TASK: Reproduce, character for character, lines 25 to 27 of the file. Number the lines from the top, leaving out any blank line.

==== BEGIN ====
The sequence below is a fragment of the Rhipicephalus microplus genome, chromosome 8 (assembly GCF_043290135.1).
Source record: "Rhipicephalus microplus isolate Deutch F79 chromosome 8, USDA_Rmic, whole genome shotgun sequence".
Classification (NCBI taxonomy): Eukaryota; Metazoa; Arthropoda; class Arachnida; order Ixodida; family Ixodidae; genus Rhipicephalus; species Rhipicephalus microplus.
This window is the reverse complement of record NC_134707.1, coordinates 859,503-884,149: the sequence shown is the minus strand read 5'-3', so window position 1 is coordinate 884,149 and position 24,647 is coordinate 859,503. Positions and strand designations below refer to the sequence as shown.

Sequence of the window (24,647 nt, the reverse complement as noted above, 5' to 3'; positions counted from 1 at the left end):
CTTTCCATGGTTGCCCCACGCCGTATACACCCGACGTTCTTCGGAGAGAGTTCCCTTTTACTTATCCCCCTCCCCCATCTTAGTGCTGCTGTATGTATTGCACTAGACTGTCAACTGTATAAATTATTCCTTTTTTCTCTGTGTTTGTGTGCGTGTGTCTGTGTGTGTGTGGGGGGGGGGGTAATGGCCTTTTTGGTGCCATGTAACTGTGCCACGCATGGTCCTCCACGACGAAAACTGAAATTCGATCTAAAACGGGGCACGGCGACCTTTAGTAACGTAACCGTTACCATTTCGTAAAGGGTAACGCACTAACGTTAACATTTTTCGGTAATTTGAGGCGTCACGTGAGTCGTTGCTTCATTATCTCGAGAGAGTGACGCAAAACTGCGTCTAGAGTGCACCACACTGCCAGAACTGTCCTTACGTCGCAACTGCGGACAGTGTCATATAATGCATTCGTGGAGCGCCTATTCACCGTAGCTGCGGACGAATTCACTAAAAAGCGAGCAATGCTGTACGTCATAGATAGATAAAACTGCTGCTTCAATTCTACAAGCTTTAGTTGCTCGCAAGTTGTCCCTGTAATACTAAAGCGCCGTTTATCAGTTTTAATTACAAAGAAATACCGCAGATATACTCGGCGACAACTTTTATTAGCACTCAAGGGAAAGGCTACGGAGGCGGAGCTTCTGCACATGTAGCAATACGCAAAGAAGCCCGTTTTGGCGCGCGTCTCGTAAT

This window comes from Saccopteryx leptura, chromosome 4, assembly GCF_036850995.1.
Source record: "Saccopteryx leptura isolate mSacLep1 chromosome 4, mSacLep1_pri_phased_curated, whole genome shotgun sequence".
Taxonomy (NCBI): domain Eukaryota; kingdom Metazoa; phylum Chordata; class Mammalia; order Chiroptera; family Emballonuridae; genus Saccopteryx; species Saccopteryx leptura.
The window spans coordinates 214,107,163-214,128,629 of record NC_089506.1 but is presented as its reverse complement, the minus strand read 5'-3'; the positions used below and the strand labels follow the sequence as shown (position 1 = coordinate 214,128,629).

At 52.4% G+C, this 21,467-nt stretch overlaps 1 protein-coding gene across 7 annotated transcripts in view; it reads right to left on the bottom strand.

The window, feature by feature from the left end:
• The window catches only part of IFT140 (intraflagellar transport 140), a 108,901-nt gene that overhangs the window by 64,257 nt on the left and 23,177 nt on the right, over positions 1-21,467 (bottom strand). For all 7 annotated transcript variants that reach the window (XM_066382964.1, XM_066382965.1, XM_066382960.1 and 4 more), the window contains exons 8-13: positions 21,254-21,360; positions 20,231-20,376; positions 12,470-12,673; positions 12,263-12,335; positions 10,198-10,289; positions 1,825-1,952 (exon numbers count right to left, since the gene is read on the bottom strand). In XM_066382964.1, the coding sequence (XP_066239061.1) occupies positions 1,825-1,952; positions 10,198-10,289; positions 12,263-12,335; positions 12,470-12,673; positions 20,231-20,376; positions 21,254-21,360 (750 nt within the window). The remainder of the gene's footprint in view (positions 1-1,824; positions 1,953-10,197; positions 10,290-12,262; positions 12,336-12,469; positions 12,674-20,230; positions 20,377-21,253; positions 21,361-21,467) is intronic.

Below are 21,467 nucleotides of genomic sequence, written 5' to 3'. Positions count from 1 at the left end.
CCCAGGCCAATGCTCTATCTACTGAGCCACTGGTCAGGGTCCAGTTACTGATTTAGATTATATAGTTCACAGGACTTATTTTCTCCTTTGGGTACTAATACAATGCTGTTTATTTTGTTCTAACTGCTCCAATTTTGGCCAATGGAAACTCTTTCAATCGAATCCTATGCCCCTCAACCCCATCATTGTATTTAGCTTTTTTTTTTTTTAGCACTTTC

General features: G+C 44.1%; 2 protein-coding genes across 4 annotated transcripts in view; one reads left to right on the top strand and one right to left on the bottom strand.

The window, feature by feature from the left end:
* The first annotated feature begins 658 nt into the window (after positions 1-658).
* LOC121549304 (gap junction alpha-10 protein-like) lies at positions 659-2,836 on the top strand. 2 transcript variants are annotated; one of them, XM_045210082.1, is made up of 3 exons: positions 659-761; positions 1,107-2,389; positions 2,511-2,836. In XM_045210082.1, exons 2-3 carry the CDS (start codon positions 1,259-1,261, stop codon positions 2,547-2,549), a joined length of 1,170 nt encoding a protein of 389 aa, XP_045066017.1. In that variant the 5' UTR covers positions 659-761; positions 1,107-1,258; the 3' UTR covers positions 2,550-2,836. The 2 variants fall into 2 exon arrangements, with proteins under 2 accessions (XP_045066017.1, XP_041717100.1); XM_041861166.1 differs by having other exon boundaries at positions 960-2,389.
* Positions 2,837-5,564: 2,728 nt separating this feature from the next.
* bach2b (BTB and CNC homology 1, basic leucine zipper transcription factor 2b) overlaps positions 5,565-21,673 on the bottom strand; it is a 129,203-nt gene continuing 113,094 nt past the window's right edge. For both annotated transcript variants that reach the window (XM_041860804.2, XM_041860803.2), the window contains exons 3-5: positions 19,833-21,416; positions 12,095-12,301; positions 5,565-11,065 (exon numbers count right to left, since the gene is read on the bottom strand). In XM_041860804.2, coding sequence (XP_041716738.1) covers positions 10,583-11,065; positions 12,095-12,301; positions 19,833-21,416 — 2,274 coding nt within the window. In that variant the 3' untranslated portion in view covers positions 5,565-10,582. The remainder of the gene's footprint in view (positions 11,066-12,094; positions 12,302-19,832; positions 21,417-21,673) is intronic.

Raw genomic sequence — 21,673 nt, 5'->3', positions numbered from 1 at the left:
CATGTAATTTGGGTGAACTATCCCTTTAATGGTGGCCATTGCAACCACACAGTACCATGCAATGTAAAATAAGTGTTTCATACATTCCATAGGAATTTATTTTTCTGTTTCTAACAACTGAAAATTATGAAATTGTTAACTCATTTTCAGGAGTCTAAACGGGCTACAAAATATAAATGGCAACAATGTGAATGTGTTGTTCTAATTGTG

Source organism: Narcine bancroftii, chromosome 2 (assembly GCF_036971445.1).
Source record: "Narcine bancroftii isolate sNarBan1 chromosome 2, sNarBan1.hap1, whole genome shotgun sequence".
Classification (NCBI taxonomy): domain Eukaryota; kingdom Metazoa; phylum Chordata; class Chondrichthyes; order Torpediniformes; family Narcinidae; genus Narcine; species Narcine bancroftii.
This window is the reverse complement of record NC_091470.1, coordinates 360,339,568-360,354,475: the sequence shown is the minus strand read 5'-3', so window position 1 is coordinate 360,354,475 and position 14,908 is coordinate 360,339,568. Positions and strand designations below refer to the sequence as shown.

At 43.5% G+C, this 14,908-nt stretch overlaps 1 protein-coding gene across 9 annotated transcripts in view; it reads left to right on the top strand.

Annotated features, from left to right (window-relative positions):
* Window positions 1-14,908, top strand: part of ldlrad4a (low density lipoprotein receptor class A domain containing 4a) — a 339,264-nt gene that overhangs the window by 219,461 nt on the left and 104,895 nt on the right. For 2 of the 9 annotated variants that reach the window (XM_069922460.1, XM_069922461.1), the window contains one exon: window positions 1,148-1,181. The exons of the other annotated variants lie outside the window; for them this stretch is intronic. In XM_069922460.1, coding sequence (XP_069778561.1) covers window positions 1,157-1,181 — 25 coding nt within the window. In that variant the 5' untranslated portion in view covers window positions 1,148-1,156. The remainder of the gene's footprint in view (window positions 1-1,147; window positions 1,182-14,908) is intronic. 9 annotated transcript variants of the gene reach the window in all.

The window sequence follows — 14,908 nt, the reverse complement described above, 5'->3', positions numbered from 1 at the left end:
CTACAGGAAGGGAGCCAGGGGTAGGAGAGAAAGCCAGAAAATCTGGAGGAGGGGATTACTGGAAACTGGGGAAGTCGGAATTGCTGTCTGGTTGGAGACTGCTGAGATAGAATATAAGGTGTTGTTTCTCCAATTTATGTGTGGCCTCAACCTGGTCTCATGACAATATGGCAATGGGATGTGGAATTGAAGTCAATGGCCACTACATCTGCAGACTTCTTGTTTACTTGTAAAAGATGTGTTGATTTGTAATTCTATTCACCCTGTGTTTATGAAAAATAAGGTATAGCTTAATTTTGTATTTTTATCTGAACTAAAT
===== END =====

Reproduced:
Source record: "Narcine bancroftii isolate sNarBan1 chromosome 2, sNarBan1.hap1, whole genome shotgun sequence".
Classification (NCBI taxonomy): domain Eukaryota; kingdom Metazoa; phylum Chordata; class Chondrichthyes; order Torpediniformes; family Narcinidae; genus Narcine; species Narcine bancroftii.
This window is the reverse complement of record NC_091470.1, coordinates 360,339,568-360,354,475: the sequence shown is the minus strand read 5'-3', so window position 1 is coordinate 360,354,475 and position 14,908 is coordinate 360,339,568. Positions and strand designations below refer to the sequence as shown.